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Sharkskin helped Phelps swim faster — can it make drones fly better?

Inspiration can sometimes come from strange sources. Isaac Newton supposedly discovered gravity after watching an apple fall from a tree. More recently, Donald Glover says he got his rap name, Childish Gambino, from a Wu-Tang Clan name generator.

Now, in a paper published this week in the journal Journal of the Royal Society Interface, researchers from Harvard University’s School of Engineers and Applied Sciences (SEAS) have demonstrated how sharkskin scales (aka denticles) can help engineers develop better drones, planes, and wind turbines.

“We have demonstrated that shark denticles can be used to greatly improve aerodynamic performance in terms of both enhancing lift and reducing drag,” August Domel, a Ph.D. student at Harvard and co-author of the study, told Digital Trends. “This is important for two reasons. First, it helps us get closer to understanding the complex mechanics and morphology of sharkskin and why sharks have these tiny, tooth-like denticles embedded in their skin. Second, these designs show great potential for applications on many aerial devices such as drones, airplanes, and wind turbines, to improve their performance.”

Some sharks may be able to propel themselves from water with relative grace, but they are far from airborne creatures. Nonetheless, both fish and aerial vehicles have to move through fluid, generate lift, and limit drag.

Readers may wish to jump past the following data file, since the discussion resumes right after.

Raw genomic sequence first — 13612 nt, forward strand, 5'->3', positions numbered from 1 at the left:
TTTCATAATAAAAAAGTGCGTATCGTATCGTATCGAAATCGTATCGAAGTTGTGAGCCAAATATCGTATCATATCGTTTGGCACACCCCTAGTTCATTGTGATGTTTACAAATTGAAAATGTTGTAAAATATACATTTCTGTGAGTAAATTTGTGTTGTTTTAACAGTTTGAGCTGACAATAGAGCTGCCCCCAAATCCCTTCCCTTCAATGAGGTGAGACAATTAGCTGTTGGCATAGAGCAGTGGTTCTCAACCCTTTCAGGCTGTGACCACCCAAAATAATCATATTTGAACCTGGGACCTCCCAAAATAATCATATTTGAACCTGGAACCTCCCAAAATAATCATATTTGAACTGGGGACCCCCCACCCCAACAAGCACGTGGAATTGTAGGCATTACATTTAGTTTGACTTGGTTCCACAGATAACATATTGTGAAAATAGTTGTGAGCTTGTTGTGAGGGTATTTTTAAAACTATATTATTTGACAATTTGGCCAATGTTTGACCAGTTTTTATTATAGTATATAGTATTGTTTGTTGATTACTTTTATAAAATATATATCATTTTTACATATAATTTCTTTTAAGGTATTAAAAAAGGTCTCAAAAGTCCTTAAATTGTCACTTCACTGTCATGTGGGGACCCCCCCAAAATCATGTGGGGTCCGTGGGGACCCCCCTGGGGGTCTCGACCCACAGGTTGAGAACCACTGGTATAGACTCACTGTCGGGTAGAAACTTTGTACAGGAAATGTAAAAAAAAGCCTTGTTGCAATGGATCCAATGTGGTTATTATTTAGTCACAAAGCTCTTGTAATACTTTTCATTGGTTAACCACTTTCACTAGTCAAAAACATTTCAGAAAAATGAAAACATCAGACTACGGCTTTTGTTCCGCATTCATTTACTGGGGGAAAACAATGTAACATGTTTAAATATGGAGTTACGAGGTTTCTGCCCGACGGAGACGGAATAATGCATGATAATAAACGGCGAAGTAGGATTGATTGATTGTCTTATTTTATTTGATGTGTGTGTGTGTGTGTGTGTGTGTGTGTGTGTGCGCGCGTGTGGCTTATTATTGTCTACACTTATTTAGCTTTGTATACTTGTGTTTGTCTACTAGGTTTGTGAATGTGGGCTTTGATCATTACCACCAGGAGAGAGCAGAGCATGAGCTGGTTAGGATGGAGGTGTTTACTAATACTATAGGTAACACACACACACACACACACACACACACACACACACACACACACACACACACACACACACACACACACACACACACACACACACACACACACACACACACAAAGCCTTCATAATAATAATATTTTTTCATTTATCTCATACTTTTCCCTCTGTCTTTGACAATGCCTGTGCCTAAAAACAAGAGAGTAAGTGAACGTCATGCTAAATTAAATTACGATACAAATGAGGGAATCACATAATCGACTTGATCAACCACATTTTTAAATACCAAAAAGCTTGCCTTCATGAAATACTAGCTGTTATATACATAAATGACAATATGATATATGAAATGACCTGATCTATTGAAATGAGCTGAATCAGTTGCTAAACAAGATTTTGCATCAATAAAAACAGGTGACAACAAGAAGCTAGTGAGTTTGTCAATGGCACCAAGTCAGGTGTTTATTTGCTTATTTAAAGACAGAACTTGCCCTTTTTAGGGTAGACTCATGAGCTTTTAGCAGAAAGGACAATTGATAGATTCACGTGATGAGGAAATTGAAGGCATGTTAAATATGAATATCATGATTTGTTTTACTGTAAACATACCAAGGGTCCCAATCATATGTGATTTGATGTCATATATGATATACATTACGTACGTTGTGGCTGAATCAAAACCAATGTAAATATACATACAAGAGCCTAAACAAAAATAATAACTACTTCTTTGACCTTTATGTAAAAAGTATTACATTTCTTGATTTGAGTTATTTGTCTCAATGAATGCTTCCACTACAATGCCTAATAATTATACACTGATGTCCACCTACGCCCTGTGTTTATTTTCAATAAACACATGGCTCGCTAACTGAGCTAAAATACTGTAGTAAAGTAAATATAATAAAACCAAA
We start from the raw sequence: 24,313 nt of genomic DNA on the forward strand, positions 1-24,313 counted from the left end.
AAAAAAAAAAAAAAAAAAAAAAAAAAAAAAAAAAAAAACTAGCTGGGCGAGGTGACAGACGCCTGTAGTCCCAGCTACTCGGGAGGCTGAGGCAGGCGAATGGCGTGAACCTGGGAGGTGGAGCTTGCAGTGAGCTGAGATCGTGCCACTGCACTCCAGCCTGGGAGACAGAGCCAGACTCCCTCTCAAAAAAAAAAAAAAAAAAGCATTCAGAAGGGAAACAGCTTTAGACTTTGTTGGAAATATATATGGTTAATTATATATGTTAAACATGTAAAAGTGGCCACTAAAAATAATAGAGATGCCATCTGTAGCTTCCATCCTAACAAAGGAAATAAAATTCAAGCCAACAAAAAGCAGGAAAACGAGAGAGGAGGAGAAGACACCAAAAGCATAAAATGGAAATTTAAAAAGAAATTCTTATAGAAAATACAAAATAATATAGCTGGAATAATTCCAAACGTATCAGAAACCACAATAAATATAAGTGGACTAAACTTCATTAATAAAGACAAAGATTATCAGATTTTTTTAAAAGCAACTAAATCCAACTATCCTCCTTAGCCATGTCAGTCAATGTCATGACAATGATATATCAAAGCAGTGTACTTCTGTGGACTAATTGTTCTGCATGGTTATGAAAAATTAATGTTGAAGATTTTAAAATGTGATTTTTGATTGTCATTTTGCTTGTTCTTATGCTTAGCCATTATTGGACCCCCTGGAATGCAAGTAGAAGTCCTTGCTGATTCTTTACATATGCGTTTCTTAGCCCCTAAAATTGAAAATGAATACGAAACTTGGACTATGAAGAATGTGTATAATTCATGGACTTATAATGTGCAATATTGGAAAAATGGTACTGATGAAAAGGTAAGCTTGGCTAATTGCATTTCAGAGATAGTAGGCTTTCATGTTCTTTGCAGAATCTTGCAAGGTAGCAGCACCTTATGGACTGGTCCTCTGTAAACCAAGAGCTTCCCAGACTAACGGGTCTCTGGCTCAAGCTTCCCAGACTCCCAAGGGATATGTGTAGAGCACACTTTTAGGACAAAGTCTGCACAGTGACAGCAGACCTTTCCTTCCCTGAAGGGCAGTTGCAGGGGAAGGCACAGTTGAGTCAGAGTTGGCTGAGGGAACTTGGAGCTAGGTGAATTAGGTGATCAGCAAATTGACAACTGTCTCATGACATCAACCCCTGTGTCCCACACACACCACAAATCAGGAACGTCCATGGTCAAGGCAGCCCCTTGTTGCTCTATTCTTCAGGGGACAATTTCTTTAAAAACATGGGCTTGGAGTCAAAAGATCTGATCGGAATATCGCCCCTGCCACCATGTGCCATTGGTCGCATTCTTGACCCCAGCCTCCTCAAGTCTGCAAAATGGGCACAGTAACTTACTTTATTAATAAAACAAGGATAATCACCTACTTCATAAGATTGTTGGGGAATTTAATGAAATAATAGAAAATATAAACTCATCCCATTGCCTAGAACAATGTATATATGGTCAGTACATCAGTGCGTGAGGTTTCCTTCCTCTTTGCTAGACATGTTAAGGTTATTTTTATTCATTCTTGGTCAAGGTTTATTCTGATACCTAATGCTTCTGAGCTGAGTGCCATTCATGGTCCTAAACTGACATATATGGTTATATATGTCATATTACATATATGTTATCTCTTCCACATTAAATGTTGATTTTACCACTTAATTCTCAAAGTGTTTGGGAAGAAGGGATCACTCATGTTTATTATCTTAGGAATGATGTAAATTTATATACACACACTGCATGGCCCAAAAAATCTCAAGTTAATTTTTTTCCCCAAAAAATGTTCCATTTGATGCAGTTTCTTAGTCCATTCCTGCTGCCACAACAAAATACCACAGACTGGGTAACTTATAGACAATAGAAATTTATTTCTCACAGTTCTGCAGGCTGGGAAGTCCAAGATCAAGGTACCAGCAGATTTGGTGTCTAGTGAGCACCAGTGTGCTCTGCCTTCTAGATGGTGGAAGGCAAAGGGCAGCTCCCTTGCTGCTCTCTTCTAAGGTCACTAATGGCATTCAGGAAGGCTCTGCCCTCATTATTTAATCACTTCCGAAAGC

Denticles from a shortfin mako shark.

“The surface of shark skin is covered by small bony scales that function during their swimming to both reduce drag and increase lift and thrust,” George Lauder, a professor of evolutionary biology and co-author of the study, said. “Evolution has operated on the skin of sharks for over 450 million years to arrive at structures that improve swimming performance. So it is natural to use shark scales as inspiration for improving the performance of all types of swimming and flying vehicles.”

The researchers looked specifically at the scales of the world’s fastest shark, the shortfin mako, revealing their trident-like design. They later replicated this design on the surface of a 3D-printed wing, testing 20 different variations to determine the most efficient, and showed how the configurations could decrease drag on drones and small planes, while giving them more airfoil lift.

Moving forward, Lauder and his colleagues will investigate the scales of a variety of shark species to explore the diversity found in this group of fish and how they may be applied to aerial and submersible vehicles.

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